To prove himself, Wiebe traveled cross-country to Funspot, an entertainment mecca in Weirs, N.H., for the International Classic Game Tournament. He says he hoped to meet Mitchell face-to-face for a little “Kong” throw-down. Mitchell wasn’t there in the flesh, but the film depicts him in a shadowy living room receiving blow-by-blow details of Wiebe’s gameplay over the phone.
Wiebe once again gets to the “kill screen” at Funspot — but triumph is brief. The late Doris Self, a legendary “Q*bert” player, had brought with her a videotape of Mitchell eclipsing Wiebe’s score. Mitchell’s rep is gold with the Twin Galaxies gang. His score is the new record.
No, this isn’t an Oliver Stone film. And Mitchell says the portrayal of him as the puppetmaster of the Wiebe-crushing conspiracy is hogwash — or, as he puts it, “bull-sugar.” (Mitchell doesn’t curse.) He says he has no problem with competition — or his high score being trumped.
To wit, he points out that his high score from 1982 was actually toppled in 2000 by Tim Szerby — although that score was never verified. Mitchell says he called to congratulate Szerby on his achievement, and that for several years, he was too busy with his family to try and trump it.
“I have my priorities straight,” he says. “And my priority is to be behind my children — not behind the joystick.”
Mitchell hasn’t seen the film, but he says he knows plenty about what’s in it. And he says filmmakers Gordon and producer Ed Cunningham had an ending in mind before they even started filming “The King of Kong.” Mitchell charges the filmmakers with omitting footage that would have painted a more accurate picture.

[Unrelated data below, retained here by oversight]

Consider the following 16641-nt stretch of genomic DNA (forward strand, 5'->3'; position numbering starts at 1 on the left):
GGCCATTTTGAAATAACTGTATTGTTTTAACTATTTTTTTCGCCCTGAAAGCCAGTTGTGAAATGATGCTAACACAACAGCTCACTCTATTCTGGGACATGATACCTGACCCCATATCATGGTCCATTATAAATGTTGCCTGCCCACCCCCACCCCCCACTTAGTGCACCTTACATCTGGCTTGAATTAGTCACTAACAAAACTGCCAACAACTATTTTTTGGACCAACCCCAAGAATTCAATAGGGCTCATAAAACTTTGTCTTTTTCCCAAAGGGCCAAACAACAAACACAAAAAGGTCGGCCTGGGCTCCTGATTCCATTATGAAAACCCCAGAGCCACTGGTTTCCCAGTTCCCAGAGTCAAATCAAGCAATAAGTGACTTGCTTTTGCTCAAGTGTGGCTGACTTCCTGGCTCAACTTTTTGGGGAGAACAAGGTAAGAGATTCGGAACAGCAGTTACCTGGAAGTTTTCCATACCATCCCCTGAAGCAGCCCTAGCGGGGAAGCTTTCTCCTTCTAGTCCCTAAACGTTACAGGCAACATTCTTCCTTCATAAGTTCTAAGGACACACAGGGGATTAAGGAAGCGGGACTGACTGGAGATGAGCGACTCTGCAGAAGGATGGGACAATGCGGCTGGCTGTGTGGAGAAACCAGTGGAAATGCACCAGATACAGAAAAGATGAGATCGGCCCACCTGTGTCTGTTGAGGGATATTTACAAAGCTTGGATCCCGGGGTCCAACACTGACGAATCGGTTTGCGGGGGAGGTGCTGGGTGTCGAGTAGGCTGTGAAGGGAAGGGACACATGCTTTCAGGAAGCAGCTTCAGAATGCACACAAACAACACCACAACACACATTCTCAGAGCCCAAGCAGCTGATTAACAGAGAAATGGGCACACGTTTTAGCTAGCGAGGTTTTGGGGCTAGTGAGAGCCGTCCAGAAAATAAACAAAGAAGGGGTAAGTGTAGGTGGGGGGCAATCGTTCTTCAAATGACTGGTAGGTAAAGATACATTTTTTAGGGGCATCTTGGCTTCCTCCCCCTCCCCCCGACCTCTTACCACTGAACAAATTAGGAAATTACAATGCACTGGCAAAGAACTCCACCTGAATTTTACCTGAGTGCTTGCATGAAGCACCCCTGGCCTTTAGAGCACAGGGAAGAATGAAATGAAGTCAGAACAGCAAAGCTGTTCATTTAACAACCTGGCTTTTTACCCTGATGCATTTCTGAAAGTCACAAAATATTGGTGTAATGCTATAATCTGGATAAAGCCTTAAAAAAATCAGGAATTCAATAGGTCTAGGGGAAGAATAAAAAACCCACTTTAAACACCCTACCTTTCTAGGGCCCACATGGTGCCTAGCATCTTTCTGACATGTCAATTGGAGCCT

“I don’t have a problem with being a villain,” says Mitchell. “I have a problem when they criminalize others and they show good people to be corrupt or dishonest or incompetent and they show it to be the truth.”
Gordon and Cunningham say they stand by the film as an accurate representation of what they witnessed: One hyper-competitive guy trying to one-up another hyper-competitive guy for the world record in “Donkey Kong.”
“The story was so bizarre and twisting in real life, we didn’t have to fake it,” says Cunningham.
Wiebe tried one more time to clear his name, traveling to Mitchell’s turf to attempt to break the world record for the Guinness Book. The scene that plays out is classic middle-school pathos: Mitchell shows up at the makeshift arcade. Steve is seated at the “Donkey Kong machine.” The two don’t make eye contact — although it’s clear they’re surreptitiously checking each other out. And then, alpha dog that he is, Mitchell just strides past Wiebe like he’s not even there. Takes you right back to seventh-grade gym class.
It’s not a good weekend for Wiebe, as it turns out. While his wife and kids look on (and on…and on…) he misses the world record and returns home, denied yet again.
“At that point, it wasn’t even about ‘Donkey Kong’ anymore — I was just trying to get equal treatment,” he says.
There’s much more to the story, but you’ll have to see it for yourself to learn the ending — if you can call it that. After all, records are made to be broken — and there’s nothing like a good rivalry to stoke those competitive fires.
“I think it’s sort of wonderful that Billy and Steve are the best in the world at something — and they hate each other,” says Gordon. “They’re like Salieri and Mozart on ‘Donkey Kong.’”